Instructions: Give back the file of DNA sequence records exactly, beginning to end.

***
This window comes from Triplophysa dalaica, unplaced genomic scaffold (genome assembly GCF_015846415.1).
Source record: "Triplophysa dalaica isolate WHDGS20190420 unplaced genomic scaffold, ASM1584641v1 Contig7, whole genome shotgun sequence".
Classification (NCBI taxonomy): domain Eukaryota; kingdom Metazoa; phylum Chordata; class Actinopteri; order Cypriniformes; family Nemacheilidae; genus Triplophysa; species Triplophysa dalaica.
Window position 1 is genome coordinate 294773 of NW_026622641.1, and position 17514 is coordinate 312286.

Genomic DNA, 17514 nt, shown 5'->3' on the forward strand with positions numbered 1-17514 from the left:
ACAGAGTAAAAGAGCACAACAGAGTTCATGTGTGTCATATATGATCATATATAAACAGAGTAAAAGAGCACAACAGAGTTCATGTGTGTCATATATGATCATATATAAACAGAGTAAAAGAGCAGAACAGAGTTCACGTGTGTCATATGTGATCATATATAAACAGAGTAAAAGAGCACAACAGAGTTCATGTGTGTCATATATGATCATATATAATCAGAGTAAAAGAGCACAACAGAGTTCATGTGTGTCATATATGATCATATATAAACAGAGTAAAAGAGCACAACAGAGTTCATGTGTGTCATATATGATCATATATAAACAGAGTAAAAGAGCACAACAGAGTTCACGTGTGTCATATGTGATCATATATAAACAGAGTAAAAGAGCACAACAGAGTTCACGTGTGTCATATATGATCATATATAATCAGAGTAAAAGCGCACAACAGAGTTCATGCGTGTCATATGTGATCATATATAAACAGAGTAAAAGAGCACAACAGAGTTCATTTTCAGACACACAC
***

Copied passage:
This window comes from Triplophysa dalaica, unplaced genomic scaffold (genome assembly GCF_015846415.1).
Source record: "Triplophysa dalaica isolate WHDGS20190420 unplaced genomic scaffold, ASM1584641v1 Contig7, whole genome shotgun sequence".
Classification (NCBI taxonomy): domain Eukaryota; kingdom Metazoa; phylum Chordata; class Actinopteri; order Cypriniformes; family Nemacheilidae; genus Triplophysa; species Triplophysa dalaica.
Window position 1 is genome coordinate 294773 of NW_026622641.1, and position 17514 is coordinate 312286.

Genomic DNA, 17514 nt, shown 5'->3' on the forward strand with positions numbered 1-17514 from the left:
ACAGAGTAAAAGAGCACAACAGAGTTCATGTGTGTCATATATGATCATATATAAACAGAGTAAAAGAGCACAACAGAGTTCATGTGTGTCATATATGATCATATATAAACAGAGTAAAAGAGCAGAACAGAGTTCACGTGTGTCATATGTGATCATATATAAACAGAGTAAAAGAGCACAACAGAGTTCATGTGTGTCATATATGATCATATATAATCAGAGTAAAAGAGCACAACAGAGTTCATGTGTGTCATATATGATCATATATAAACAGAGTAAAAGAGCACAACAGAGTTCATGTGTGTCATATATGATCATATATAAACAGAGTAAAAGAGCACAACAGAGTTCACGTGTGTCATATGTGATCATATATAAACAGAGTAAAAGAGCACAACAGAGTTCACGTGTGTCATATATGATCATATATAATCAGAGTAAAAGCGCACAACAGAGTTCATGCGTGTCATATGTGATCATATATAAACAGAGTAAAAGAGCACAACAGAGTTCATTTTCAGACACACAC